Tick. Tick. Tick.
With this announcement, state and local governments have no excuse not to prepare for H5N1’s arrival in the U.S.:
6 a.m.: Roche Holding said it has greatly increased its capacity to produce antiviral drug Tamiflu, but that government orders to stockpile it were lagging far behind. “Our capacity is well in excess of all government orders that we have received to date,” said William Burns, chief executive of the Roche Pharma unit. “We stand ready. There should be no holding back.” The drug is regarded as the best initial defense against a pandemic resulting from a mutation of the bird-flu virus.
On Monday, HHS released a comprehensive update on avian flu preparedness, which included this section on the stockpiling of antivirals:
Antivirals are drugs that lessen the impacts of flu. There are currently two FDA-approved antivirals that have shown effectiveness against the H5N1 virus, Tamiflu, and Relenza. Both must be taken within 48 hours of the onset of flu symptoms. (Note that there are two other approved flu antivirals, but CDC studies show H5N1 to be resistant to them.)
We are building a national stockpile of these two antivirals. The immediate goal is to stockpile enough antivirals to treat 20 million people. The longer- term goal is to be able to treat 75 million people, or 25 percent of the U.S. population. Achieving this goal depends on future pandemic flu appropriations, manufacturing capacity and participation by the states.Because Tamiflu is also approved for prevention, treatment for an additional 6 million people is also being stockpiled. This will be used in an effort to help contain a first outbreak of potential-pandemic influenza. The concept is to blanket the area of the initial outbreak, giving Tamiflu to as many people as possible to prevent the flu’s spread before it gets out of control. In March, HHS purchased more than 14 million courses of Tamiflu and Relenza, which will increase the national inventory to nearly 20 million courses. The total targeted stockpile is 81 million courses by the end of 2008. HHS will purchase 50 million out right and subsidize (by 25 percent)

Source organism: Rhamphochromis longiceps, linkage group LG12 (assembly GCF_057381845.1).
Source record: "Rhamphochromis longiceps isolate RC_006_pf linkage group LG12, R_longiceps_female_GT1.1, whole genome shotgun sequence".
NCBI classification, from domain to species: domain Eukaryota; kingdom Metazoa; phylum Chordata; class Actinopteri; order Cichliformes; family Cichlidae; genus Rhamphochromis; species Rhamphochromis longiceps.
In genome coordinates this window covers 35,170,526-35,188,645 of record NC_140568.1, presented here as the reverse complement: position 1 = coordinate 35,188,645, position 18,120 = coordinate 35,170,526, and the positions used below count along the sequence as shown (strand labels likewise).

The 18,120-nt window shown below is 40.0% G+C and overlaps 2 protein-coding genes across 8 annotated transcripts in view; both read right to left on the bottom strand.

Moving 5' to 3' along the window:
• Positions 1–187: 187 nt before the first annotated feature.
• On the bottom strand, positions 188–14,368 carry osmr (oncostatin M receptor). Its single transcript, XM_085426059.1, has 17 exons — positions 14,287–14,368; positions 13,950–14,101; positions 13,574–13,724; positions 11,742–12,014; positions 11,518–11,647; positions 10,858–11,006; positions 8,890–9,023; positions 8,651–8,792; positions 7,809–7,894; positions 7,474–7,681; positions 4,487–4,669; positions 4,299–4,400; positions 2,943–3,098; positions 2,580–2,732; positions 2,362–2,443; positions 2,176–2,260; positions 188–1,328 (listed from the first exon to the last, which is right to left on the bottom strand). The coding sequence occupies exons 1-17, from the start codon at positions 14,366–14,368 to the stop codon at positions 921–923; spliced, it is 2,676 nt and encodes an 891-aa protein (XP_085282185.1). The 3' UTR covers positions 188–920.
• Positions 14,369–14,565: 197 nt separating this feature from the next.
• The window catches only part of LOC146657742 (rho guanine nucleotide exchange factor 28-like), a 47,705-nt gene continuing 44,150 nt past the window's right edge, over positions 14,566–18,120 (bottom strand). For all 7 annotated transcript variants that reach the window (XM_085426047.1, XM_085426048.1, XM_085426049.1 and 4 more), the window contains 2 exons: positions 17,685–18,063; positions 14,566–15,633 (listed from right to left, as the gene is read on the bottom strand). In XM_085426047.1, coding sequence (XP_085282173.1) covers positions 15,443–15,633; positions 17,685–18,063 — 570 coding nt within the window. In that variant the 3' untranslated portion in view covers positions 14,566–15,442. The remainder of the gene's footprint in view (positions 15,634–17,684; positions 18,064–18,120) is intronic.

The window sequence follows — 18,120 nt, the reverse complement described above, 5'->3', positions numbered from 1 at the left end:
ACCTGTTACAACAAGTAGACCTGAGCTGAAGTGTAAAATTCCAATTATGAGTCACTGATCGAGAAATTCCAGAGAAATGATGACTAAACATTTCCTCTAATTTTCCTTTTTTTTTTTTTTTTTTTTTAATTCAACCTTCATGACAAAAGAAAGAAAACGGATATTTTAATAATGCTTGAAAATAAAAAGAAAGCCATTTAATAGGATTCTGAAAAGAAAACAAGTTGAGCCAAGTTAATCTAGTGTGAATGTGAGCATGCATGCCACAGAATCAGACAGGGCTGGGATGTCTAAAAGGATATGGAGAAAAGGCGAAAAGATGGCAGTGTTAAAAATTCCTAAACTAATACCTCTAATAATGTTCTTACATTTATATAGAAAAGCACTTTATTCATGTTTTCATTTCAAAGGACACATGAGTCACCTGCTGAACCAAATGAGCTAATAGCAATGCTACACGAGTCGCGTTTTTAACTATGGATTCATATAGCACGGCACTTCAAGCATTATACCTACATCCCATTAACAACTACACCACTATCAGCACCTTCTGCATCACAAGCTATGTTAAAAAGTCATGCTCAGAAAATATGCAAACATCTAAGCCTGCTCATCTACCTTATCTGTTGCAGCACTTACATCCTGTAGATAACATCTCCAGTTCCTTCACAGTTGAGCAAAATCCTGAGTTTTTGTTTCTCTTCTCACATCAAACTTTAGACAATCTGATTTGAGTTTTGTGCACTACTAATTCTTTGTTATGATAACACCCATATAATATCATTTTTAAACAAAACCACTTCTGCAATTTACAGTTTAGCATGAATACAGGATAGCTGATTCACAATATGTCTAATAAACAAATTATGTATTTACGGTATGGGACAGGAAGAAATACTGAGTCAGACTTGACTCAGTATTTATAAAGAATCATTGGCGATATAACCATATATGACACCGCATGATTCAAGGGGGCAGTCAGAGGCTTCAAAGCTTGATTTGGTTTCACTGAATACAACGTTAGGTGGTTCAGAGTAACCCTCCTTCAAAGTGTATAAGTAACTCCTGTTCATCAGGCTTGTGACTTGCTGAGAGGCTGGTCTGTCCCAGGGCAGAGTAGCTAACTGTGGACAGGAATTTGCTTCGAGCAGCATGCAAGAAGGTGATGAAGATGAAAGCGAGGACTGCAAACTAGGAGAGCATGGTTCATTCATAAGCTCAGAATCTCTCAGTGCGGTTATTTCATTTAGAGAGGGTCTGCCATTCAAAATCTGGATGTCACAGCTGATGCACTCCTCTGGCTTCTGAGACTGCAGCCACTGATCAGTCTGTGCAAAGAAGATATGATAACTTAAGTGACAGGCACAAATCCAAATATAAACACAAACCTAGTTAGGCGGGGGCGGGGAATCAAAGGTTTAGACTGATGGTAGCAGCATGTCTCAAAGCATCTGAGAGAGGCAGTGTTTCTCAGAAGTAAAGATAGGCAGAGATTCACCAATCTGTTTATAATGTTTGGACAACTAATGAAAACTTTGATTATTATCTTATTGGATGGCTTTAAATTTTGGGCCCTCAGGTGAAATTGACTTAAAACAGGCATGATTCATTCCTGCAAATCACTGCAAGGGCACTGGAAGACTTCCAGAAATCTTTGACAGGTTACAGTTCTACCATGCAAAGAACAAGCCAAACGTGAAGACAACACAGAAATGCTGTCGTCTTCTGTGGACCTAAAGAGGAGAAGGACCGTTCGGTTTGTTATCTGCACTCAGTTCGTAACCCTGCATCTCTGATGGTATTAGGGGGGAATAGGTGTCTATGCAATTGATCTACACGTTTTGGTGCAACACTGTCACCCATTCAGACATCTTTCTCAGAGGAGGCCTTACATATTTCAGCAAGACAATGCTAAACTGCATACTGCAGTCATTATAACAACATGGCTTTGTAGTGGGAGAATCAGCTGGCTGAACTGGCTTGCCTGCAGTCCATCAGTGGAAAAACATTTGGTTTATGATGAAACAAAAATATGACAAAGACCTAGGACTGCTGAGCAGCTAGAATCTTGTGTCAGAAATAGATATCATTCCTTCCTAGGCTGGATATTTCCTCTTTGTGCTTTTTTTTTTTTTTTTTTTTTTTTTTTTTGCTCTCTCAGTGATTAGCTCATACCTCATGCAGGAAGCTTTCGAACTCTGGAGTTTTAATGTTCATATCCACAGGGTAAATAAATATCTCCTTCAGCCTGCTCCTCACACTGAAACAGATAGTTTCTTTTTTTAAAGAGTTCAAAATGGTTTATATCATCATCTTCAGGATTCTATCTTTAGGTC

the states’ purchase of 31 million courses. (A course is the number of
doses needed to treat one person ‘” ten capsules in the case of Tamiflu.)
Antivirals will be distributed among the states and territories on a per-capita basis. FDA is monitoring Tamiflu shipments to identify potential counterfeits, and is actively investigating companies selling fraudulent, unapproved influenza products.
Given the availability of the drug for prepurchase by state and local governments, an arrival of H5N1 that is not immediately countered by the distribution of Tamiflu to first responders and care-givers in order to prevent their infection will be a failure by the state and local government –not the federal government. As the report explains:
It is not enough to stockpile antivirals; there needs to be a plan to distribute them. HHS is discussing with the states whether the antivirals should be centrally located or warehoused locally. To receive funding, states are being required to develop distribution plans now, so that if a pandemic erupts, it will be clear where the drugs are to go and how they will get there.
Here’s the kicker:
An influenza pandemic is likely to occur almost simultaneously across countries and communities. It will demand that every aspect of our communities be self-sufficient, able to deal with the outbreak of illness should it hit. Political leaders, employers, school leaders, healthcare leaders, faith-based and community organizations, families and the media must all be informed, engaged, and actively involved.
Step one: Plan for the arrival of the virus by determining where patients will be cared for and by whom.
Step two: Stockpile Tamiflu.
Every state and local government that has not doe both of these steps is failing in its primary responsibility to protect the health and welfare of its people.